November is radon awareness month

Whether you sample for radon or you don’t, please get the message out and let’s stop these needless deaths.

Radon awareness is just beginning in Alberta. Up until recently everyone believed it was the same as rats…they stop at the Saskatchewan border and don’t enter Alberta…

Funny but true and sad at the same time Dan.

In the U.K. if you live in a high potential area, you cannot sell a home unless it’s been tested for radon and cleared. It’s been like that for 20 years.

Here in Canada where we are the second largest producers of Uranium, our government seem to think having the highest guideline for remediation is OK. Brings back memories of “Asbestos is OK: Health-Canada”

Why we have UFFI on the realty contract and not radon is beyond me.

Why we have UFFI on the realty contract and not radon is beyond me.

Last I heard it was now removed? Just asking?

“Asbestos is OK: Health-Canada”

Still in the latest editions as far as I know? Maybe it is Mike Holmes to whom you refer?

Good post, Len. Most REA in my area have little knowledge of Radon. Time to get the word out.


Myths of Radon Part 1 of 4

Published on Oct 13, 2015
The myth of residential radon is explained in four parts. Part 1 deals with the basics of “radiation” in laymen’s terms. The next Part, 2, is a crash-course in toxicology.
Part 3 will provide “state-of-knowledge” epidemiology. Part 4 is a wrap up of what’s really out there. I hope you enjoy Part One of my radon lecture.

Almost a good video, except he creates a misunderstanding of the concentration issue at around 16:30 on video 1.

While the piC/l is not a concentration of radon, it is the number of radioactive deteriorations (Radioactive Decay Products or RDP) per litre of air, over a period of time. This is why grab sampling is ineffective, you have to measure radon concentration over time.

The fact that you are measuring the RDP means you can extrapolate this to the amount of radon in the air, as radon has a known half-life (as does all radioactive material)

So while the speaker is “technically” correct for any given moment, the long-term measurement actually can give a “concentration” of radon.

The last 1 minute is highly telling also, confirming what Health-Canada, US EPA and WHO are telling us about radon. He plays with the statistical analysis of “risk”. It’s worth trying to understand where the phrase “The straw the broke the camels back” came from.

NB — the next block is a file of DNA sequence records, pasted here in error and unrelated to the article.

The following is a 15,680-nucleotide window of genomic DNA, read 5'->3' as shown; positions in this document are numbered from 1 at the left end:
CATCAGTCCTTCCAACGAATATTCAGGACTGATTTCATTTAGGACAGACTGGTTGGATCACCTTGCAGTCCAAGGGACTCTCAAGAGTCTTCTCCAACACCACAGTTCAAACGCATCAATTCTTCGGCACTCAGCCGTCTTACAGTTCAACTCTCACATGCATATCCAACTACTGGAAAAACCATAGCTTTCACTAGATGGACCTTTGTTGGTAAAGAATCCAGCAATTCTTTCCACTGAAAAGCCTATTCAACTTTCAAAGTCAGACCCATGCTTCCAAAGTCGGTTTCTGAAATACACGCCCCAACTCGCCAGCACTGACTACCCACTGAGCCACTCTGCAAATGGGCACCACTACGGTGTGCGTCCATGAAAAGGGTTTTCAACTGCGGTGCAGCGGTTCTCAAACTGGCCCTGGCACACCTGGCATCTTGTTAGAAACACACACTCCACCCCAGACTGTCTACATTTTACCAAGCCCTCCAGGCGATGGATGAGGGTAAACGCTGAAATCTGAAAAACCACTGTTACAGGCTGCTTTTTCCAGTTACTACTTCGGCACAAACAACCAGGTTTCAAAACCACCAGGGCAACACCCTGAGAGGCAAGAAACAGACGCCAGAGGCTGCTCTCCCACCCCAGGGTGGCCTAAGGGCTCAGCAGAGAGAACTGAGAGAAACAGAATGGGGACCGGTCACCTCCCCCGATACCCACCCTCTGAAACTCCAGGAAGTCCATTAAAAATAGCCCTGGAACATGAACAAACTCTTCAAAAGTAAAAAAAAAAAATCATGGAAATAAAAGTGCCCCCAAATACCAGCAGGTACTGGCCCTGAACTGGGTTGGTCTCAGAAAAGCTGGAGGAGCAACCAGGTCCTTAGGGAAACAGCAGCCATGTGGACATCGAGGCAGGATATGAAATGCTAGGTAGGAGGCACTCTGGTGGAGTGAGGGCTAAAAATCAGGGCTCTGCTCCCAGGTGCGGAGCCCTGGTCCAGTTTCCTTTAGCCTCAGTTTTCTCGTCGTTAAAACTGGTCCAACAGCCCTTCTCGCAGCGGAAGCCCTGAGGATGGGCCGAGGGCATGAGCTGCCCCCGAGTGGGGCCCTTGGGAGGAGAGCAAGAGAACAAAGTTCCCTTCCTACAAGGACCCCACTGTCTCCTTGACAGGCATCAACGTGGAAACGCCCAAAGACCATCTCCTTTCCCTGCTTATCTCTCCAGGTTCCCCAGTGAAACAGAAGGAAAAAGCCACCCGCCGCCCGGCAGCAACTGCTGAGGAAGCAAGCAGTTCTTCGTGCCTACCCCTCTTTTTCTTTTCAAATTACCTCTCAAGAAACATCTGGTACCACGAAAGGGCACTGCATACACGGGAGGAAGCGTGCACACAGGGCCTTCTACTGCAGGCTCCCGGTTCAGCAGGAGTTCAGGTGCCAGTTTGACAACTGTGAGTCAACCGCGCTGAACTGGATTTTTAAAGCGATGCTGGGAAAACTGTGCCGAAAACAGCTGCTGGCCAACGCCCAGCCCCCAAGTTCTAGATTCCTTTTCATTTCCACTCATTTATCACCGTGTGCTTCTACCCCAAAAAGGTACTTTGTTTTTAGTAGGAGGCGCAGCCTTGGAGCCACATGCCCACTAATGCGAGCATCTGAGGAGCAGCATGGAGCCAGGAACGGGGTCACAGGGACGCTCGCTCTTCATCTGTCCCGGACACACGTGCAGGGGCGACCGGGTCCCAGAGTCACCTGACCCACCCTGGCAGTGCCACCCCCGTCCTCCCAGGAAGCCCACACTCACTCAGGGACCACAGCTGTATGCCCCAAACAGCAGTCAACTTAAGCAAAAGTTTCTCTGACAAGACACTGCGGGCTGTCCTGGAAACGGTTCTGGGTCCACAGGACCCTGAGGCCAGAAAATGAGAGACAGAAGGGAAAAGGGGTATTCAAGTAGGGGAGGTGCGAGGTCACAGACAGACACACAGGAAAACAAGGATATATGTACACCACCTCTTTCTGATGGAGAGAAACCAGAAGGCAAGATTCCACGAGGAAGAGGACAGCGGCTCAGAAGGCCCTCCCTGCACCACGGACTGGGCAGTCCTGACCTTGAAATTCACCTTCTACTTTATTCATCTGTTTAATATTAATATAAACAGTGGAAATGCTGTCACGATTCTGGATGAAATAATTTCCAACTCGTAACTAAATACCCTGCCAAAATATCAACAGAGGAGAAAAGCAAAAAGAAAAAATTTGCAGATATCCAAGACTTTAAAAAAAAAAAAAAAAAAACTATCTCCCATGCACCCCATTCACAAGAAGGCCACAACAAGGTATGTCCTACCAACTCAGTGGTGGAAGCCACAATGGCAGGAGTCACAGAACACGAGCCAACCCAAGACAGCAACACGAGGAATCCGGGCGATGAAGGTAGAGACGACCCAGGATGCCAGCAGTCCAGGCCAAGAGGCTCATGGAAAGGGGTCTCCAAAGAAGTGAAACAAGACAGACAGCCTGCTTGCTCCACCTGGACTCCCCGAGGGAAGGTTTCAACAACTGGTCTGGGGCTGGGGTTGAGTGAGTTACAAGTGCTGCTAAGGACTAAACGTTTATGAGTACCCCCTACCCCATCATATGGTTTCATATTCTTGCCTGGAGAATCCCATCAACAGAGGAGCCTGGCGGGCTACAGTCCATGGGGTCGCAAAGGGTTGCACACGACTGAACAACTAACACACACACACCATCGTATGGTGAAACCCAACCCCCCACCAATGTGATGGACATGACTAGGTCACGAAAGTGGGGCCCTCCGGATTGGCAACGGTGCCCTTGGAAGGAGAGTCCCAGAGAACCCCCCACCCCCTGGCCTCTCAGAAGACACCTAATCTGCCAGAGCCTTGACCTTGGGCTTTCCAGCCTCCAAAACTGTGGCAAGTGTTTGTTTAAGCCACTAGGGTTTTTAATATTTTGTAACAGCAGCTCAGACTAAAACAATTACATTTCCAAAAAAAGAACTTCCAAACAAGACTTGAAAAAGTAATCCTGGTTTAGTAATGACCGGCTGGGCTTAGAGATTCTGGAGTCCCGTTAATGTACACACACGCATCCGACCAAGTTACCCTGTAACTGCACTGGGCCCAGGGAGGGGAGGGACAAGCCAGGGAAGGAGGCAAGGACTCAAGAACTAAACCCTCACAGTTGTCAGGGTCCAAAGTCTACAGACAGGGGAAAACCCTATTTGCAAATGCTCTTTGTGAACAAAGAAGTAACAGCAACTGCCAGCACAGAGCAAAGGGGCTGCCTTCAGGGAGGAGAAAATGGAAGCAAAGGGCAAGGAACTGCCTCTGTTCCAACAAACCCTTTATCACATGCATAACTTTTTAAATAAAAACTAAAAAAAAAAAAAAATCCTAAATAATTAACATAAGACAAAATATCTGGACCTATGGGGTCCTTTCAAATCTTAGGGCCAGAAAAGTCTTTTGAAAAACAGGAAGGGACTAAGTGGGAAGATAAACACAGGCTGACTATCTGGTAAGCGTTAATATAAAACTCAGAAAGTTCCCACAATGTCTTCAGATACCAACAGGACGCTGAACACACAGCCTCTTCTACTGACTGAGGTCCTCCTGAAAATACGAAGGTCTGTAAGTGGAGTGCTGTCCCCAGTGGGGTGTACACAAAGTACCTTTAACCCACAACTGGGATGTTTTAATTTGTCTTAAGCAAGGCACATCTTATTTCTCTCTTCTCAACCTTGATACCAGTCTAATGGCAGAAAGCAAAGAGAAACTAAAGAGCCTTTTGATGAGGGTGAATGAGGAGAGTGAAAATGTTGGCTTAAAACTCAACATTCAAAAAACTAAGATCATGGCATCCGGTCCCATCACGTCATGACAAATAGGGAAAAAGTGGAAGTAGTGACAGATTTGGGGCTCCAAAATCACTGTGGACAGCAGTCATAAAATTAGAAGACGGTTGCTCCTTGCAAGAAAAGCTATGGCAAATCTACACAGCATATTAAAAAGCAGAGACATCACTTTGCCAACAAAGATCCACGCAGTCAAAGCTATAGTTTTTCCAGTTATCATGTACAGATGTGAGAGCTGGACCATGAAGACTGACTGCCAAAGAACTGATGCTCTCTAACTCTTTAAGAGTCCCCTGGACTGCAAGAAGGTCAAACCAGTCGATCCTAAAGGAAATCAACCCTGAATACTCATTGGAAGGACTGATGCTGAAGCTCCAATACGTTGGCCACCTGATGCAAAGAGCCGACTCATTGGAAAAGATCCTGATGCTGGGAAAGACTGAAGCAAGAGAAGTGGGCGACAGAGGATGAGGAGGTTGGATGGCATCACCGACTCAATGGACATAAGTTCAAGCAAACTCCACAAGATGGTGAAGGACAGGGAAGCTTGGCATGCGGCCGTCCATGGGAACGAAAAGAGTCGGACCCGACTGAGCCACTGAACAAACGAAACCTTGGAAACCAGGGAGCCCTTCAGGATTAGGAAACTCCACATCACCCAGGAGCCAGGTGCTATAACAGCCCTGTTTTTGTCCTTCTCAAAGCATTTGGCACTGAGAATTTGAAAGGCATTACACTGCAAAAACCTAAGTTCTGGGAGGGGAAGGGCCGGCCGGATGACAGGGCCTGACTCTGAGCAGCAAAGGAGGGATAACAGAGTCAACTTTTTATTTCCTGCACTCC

I’ll watch the next three videos later and comment. In the meantime you might want to read the extensive study by the University of Iowa.

Health Canada changed the maximum exposure limit to the same limit as WHO, (200 Bq M3) it used to be higher as per the posted ad in the OP.

Alberta’s new building code will require rough ins for radon mitigation systems on new builds. Radon levels will be a bigger issue with new homes that are built tight according to new code requirements. Cracks in basement slab should be sealed, not only for water, but also because cracks may allow more radon into the house.

Health Canada did a nationwide survey for Radon levels found in homes. They found that 6.9% Canadian homes had above the the 200 Bq limit. Levels found are geographical, so check out the study to see how your region performs.

I like the last paragraph (What Realtors need to know) since it isn’t about making a buck at any cost! HA… Gotta protect their income source!

Erik, 200 Bq/m3 is not the exposure limit, it’s the guideline concentration level at which Health-Canada suggest a home should be mitigated. Exposure is measured in millisieverts (mSv) and the dose is measured as mSv/yr. Their is no Health-Canada maximum limit for the public exposure, although in Canada, most OSHA policies state 1 mSv/yr as the acceptable limit for public (i.e. non-worker) exposure. Half that for a pregnant woman.

Nuclear workers are allowed a maximum of 50 mSv/yr. It is interesting to note that 24 hrs per day exposure to a radon level of 200 Bq/m3 is equivalent to 24 mSv/yr. Assuming only 8 hours exposure in a home to that level, that’s 3 times more than the maximum OSHA levels or the equivalent of 30 X-Rays or 4 CT scans in a year.

Regardless of the B.S. you will hear from the nay-sayers, that level of radiation poses a very real threat.

When you consider that’s the concentration level at which Health-Canada say mitigation should be carried out, and we have already found homes in Ontario, Canada with over 9 times that level, I really don’t care what certain individuals might say on this message board as to whether it’s scare mongering or not, if we can save just one life, that’s good in my books.

In Canada, between 2000 and 2009, 380 people died from Carbon Monoxide (CO) poisoning.
Rightly so, we now must have working CO detectors and regular mandatory CO inspections of combustion devices.

We have an estimated 3,000 people die in Canada every year from radon inhalation!

In my opinion it’s worth scaring a few people to ensure we all get our homes tested, and where necessary fixed.